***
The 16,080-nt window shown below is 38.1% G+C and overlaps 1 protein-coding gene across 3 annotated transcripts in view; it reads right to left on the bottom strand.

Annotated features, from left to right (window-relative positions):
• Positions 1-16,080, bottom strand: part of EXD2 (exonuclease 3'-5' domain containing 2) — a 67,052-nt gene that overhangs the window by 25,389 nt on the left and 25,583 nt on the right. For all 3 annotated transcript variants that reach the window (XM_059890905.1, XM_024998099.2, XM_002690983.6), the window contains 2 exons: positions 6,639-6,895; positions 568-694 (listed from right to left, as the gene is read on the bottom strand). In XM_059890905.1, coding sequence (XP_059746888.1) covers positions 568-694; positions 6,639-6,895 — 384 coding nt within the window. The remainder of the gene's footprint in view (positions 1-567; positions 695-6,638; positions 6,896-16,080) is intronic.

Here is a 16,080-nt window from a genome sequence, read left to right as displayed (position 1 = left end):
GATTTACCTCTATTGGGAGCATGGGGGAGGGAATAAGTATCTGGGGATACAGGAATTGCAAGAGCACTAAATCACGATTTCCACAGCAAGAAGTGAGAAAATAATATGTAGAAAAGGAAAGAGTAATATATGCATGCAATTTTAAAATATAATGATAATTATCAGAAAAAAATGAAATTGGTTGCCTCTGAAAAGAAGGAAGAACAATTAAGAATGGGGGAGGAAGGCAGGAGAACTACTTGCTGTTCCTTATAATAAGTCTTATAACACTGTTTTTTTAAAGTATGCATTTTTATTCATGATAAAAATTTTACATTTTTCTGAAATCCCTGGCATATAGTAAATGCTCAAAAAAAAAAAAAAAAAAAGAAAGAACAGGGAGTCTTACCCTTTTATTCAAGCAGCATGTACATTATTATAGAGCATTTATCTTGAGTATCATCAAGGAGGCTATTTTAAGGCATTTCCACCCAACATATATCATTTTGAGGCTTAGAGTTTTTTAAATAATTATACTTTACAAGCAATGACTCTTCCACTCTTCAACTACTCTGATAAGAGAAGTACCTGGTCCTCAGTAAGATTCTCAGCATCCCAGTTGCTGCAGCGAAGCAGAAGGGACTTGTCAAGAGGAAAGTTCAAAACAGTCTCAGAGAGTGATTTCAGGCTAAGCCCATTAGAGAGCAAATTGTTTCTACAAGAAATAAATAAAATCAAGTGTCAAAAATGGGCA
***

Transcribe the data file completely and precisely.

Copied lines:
The 16,080-nt window shown below is 38.1% G+C and overlaps 1 protein-coding gene across 3 annotated transcripts in view; it reads right to left on the bottom strand.

Annotated features, from left to right (window-relative positions):
• Positions 1-16,080, bottom strand: part of EXD2 (exonuclease 3'-5' domain containing 2) — a 67,052-nt gene that overhangs the window by 25,389 nt on the left and 25,583 nt on the right. For all 3 annotated transcript variants that reach the window (XM_059890905.1, XM_024998099.2, XM_002690983.6), the window contains 2 exons: positions 6,639-6,895; positions 568-694 (listed from right to left, as the gene is read on the bottom strand). In XM_059890905.1, coding sequence (XP_059746888.1) covers positions 568-694; positions 6,639-6,895 — 384 coding nt within the window. The remainder of the gene's footprint in view (positions 1-567; positions 695-6,638; positions 6,896-16,080) is intronic.

Here is a 16,080-nt window from a genome sequence, read left to right as displayed (position 1 = left end):
GATTTACCTCTATTGGGAGCATGGGGGAGGGAATAAGTATCTGGGGATACAGGAATTGCAAGAGCACTAAATCACGATTTCCACAGCAAGAAGTGAGAAAATAATATGTAGAAAAGGAAAGAGTAATATATGCATGCAATTTTAAAATATAATGATAATTATCAGAAAAAAATGAAATTGGTTGCCTCTGAAAAGAAGGAAGAACAATTAAGAATGGGGGAGGAAGGCAGGAGAACTACTTGCTGTTCCTTATAATAAGTCTTATAACACTGTTTTTTTAAAGTATGCATTTTTATTCATGATAAAAATTTTACATTTTTCTGAAATCCCTGGCATATAGTAAATGCTCAAAAAAAAAAAAAAAAAAAGAAAGAACAGGGAGTCTTACCCTTTTATTCAAGCAGCATGTACATTATTATAGAGCATTTATCTTGAGTATCATCAAGGAGGCTATTTTAAGGCATTTCCACCCAACATATATCATTTTGAGGCTTAGAGTTTTTTAAATAATTATACTTTACAAGCAATGACTCTTCCACTCTTCAACTACTCTGATAAGAGAAGTACCTGGTCCTCAGTAAGATTCTCAGCATCCCAGTTGCTGCAGCGAAGCAGAAGGGACTTGTCAAGAGGAAAGTTCAAAACAGTCTCAGAGAGTGATTTCAGGCTAAGCCCATTAGAGAGCAAATTGTTTCTACAAGAAATAAATAAAATCAAGTGTCAAAAATGGGCA